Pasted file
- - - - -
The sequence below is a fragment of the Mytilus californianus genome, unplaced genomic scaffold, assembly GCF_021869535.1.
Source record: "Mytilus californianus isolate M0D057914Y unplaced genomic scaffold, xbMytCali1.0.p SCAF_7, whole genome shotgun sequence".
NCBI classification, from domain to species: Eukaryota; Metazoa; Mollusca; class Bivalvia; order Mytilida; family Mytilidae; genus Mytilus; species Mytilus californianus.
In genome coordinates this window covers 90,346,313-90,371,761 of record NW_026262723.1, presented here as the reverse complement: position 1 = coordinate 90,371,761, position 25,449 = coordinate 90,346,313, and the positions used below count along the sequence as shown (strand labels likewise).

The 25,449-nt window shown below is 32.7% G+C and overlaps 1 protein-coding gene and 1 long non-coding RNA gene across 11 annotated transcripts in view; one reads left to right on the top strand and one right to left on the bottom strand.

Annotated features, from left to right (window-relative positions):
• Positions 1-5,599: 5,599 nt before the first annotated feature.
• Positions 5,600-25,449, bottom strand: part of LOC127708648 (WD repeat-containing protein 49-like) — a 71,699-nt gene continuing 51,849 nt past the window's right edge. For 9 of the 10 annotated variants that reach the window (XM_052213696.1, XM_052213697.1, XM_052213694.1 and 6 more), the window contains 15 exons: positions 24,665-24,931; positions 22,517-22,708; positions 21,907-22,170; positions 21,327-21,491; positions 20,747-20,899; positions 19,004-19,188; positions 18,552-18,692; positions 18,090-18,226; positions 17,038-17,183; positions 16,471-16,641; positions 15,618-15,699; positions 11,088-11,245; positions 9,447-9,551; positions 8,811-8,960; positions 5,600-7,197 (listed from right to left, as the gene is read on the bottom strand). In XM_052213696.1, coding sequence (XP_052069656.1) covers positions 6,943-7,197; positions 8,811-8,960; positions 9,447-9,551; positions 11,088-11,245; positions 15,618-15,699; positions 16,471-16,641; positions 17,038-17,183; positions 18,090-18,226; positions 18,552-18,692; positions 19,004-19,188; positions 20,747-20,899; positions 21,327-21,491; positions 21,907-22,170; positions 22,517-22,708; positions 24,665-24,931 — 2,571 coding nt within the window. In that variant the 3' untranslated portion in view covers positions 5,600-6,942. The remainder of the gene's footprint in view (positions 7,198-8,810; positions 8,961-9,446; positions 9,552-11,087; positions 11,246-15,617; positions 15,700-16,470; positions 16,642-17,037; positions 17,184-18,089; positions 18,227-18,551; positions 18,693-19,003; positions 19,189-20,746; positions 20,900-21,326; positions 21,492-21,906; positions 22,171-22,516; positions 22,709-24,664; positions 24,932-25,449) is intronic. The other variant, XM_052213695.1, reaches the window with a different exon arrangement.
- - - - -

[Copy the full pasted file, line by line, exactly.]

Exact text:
The sequence below is a fragment of the Mytilus californianus genome, unplaced genomic scaffold, assembly GCF_021869535.1.
Source record: "Mytilus californianus isolate M0D057914Y unplaced genomic scaffold, xbMytCali1.0.p SCAF_7, whole genome shotgun sequence".
NCBI classification, from domain to species: Eukaryota; Metazoa; Mollusca; class Bivalvia; order Mytilida; family Mytilidae; genus Mytilus; species Mytilus californianus.
In genome coordinates this window covers 90,346,313-90,371,761 of record NW_026262723.1, presented here as the reverse complement: position 1 = coordinate 90,371,761, position 25,449 = coordinate 90,346,313, and the positions used below count along the sequence as shown (strand labels likewise).

The 25,449-nt window shown below is 32.7% G+C and overlaps 1 protein-coding gene and 1 long non-coding RNA gene across 11 annotated transcripts in view; one reads left to right on the top strand and one right to left on the bottom strand.

Annotated features, from left to right (window-relative positions):
• Positions 1-5,599: 5,599 nt before the first annotated feature.
• Positions 5,600-25,449, bottom strand: part of LOC127708648 (WD repeat-containing protein 49-like) — a 71,699-nt gene continuing 51,849 nt past the window's right edge. For 9 of the 10 annotated variants that reach the window (XM_052213696.1, XM_052213697.1, XM_052213694.1 and 6 more), the window contains 15 exons: positions 24,665-24,931; positions 22,517-22,708; positions 21,907-22,170; positions 21,327-21,491; positions 20,747-20,899; positions 19,004-19,188; positions 18,552-18,692; positions 18,090-18,226; positions 17,038-17,183; positions 16,471-16,641; positions 15,618-15,699; positions 11,088-11,245; positions 9,447-9,551; positions 8,811-8,960; positions 5,600-7,197 (listed from right to left, as the gene is read on the bottom strand). In XM_052213696.1, coding sequence (XP_052069656.1) covers positions 6,943-7,197; positions 8,811-8,960; positions 9,447-9,551; positions 11,088-11,245; positions 15,618-15,699; positions 16,471-16,641; positions 17,038-17,183; positions 18,090-18,226; positions 18,552-18,692; positions 19,004-19,188; positions 20,747-20,899; positions 21,327-21,491; positions 21,907-22,170; positions 22,517-22,708; positions 24,665-24,931 — 2,571 coding nt within the window. In that variant the 3' untranslated portion in view covers positions 5,600-6,942. The remainder of the gene's footprint in view (positions 7,198-8,810; positions 8,961-9,446; positions 9,552-11,087; positions 11,246-15,617; positions 15,700-16,470; positions 16,642-17,037; positions 17,184-18,089; positions 18,227-18,551; positions 18,693-19,003; positions 19,189-20,746; positions 20,900-21,326; positions 21,492-21,906; positions 22,171-22,516; positions 22,709-24,664; positions 24,932-25,449) is intronic. The other variant, XM_052213695.1, reaches the window with a different exon arrangement.